As one might expect of someone with an academic leaning, I read lots. Unlike that time when the PhD was all consuming and I found my brain-muscle shift shape into a certain athletic-like state of fitness, able to deep dive into a given topic, I now find myself stretched in exactly the opposite manner; if the PhD was a single discipline endurance run, now this modus operandi has morphed into a multi-disciplinary sprint event; skimming with speed over vast and eclectic quantities of information and data, arriving at my eyes from all angles and sources; social media, blogs, newsletters, updates, periodicals, journals and so on. From this varied landscape emerge topics of interest which are then explored at a (slightly) more leisurely pace; such is the life of the twittersphere, mirrored in the daily consumption of short reports and email analysis of this or that. So when a topic of interest takes hold and I’m afforded the opportunity to dig, to explore, or pull at a thread, or, more meaningfully and excitedly, when the thread pulls back at me, it’s highly enjoyable. It’s addictive, this reading stuff.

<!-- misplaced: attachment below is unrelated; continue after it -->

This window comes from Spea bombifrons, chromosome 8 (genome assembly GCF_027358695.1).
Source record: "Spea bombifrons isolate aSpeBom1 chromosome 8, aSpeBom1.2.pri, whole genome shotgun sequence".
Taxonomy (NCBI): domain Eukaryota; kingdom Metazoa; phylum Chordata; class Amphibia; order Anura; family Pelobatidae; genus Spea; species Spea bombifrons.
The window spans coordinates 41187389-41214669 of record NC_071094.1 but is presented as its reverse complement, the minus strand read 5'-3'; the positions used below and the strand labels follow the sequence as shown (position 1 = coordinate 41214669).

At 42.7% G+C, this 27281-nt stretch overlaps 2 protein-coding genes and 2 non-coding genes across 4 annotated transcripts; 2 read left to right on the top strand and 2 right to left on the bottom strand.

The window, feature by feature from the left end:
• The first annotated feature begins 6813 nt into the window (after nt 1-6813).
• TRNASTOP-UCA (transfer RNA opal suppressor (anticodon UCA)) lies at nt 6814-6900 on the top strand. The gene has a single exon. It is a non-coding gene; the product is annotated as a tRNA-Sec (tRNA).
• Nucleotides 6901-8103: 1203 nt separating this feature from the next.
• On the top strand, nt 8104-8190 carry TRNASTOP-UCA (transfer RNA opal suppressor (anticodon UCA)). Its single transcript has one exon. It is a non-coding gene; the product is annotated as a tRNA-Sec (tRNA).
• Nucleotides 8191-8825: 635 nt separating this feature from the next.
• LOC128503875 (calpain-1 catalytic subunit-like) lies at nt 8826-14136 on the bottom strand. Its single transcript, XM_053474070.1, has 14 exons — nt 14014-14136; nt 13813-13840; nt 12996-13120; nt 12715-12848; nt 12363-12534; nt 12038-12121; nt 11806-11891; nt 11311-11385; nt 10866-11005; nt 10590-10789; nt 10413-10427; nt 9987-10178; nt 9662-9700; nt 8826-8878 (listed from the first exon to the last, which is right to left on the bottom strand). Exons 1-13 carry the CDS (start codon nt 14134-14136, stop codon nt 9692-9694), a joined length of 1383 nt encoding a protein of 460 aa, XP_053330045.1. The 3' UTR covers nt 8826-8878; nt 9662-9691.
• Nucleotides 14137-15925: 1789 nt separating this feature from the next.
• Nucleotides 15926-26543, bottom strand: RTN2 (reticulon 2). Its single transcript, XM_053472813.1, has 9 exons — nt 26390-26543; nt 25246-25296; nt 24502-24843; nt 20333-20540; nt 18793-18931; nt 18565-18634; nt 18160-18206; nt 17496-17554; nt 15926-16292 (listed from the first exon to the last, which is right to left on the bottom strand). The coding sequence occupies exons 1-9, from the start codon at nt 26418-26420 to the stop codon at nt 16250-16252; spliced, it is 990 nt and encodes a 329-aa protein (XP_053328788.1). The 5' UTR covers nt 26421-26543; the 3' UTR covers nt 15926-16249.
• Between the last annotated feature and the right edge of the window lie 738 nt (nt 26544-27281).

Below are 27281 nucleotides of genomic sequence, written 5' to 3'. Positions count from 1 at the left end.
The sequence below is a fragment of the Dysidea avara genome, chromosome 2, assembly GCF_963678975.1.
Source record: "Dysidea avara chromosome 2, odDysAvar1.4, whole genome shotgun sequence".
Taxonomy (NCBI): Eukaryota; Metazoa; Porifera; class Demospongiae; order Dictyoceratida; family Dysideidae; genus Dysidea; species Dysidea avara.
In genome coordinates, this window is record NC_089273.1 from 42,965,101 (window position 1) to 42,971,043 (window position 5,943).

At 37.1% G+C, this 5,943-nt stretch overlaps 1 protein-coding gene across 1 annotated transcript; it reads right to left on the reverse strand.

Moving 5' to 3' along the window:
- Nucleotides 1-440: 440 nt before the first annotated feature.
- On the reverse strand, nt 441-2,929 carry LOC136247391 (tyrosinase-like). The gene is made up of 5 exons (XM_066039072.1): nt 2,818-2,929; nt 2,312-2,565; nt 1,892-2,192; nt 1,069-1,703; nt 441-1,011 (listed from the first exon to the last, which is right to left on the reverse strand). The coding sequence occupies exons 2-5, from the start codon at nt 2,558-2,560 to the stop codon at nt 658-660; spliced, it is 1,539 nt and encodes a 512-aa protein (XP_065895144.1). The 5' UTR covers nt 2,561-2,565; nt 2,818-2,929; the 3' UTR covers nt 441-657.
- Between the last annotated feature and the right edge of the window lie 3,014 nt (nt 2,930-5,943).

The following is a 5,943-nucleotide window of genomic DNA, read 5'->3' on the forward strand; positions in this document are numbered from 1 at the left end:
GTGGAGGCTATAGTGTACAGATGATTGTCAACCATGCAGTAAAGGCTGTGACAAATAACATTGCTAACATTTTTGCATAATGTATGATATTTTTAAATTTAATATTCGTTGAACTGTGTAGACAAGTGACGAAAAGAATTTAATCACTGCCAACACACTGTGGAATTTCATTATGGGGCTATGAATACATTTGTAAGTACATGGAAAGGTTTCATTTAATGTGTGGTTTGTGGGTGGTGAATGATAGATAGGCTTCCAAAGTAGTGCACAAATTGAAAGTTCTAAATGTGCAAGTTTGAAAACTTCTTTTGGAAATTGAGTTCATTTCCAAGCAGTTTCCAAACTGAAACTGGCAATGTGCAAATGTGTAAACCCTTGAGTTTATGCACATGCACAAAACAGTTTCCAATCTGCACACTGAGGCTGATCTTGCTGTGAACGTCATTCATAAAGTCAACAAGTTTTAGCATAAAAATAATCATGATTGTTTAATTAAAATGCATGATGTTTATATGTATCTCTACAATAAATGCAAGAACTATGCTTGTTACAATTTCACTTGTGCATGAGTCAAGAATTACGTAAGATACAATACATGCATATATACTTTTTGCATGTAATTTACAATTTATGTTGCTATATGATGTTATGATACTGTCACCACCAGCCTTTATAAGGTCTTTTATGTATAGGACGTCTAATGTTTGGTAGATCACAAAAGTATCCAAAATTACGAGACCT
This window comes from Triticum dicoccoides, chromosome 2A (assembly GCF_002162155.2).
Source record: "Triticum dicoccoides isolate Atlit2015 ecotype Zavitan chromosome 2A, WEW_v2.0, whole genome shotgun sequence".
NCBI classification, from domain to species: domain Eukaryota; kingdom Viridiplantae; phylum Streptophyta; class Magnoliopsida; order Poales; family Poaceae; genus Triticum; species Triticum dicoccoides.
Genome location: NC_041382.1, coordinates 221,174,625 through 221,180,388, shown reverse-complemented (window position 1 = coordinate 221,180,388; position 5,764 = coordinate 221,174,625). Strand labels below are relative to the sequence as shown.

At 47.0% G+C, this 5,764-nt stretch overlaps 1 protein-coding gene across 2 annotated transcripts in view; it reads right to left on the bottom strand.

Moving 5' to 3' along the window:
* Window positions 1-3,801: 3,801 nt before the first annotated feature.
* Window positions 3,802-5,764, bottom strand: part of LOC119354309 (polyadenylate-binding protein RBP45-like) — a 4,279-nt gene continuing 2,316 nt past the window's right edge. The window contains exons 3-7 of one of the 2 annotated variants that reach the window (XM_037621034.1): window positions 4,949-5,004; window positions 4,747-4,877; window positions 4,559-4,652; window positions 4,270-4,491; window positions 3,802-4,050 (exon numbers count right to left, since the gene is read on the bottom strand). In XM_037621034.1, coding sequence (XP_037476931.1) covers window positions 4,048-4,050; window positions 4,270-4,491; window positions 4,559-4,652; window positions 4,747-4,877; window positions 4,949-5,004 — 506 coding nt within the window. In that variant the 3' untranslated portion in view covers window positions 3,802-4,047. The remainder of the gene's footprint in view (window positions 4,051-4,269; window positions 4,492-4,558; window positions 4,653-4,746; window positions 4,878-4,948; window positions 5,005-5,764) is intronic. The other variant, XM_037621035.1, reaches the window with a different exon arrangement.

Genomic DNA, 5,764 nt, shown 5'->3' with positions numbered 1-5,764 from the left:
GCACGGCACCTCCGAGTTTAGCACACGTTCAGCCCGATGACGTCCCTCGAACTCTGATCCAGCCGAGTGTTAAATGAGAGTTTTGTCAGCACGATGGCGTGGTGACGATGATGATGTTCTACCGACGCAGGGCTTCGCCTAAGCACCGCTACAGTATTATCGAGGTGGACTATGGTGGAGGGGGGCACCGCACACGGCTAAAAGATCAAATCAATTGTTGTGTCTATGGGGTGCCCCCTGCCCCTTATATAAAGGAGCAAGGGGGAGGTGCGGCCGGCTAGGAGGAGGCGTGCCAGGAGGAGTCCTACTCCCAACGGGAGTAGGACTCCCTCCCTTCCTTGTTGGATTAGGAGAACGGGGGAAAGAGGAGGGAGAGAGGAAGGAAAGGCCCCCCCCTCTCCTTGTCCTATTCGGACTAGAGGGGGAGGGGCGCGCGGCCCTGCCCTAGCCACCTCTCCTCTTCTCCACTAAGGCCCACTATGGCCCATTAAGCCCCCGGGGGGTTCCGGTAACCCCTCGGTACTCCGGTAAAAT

Recently I’ve been digging into (what I think is) a fascinating area of thought; namely the evolving discourse on disruptive technologies: the evolution of intelligences of human making that are swiftly moving to the place where they form a matrix around us (yes that is deliberate inclusion of that word – its really difficult not to comparatively imagine the filmic trilogy) which fundamentally reshapes our societal norms. I’m really interested in the societal impacts that technology is really starting to play and looks set to play in our lives. After the opening chapter of the smart phone some time ago now, what is just around the corner (and beginning to emerge in earnest as we speak) has the potential to be a perfect collision of a number of interweaving developments: Augmented reality, wearable technologies, immersive technology, big data and, sitting underneath everything, IoT, or the internet of things – offering an evolving connectivity which (eventually) will see the material world around us adopt its own non-biological social networks and do much of our thinking for us.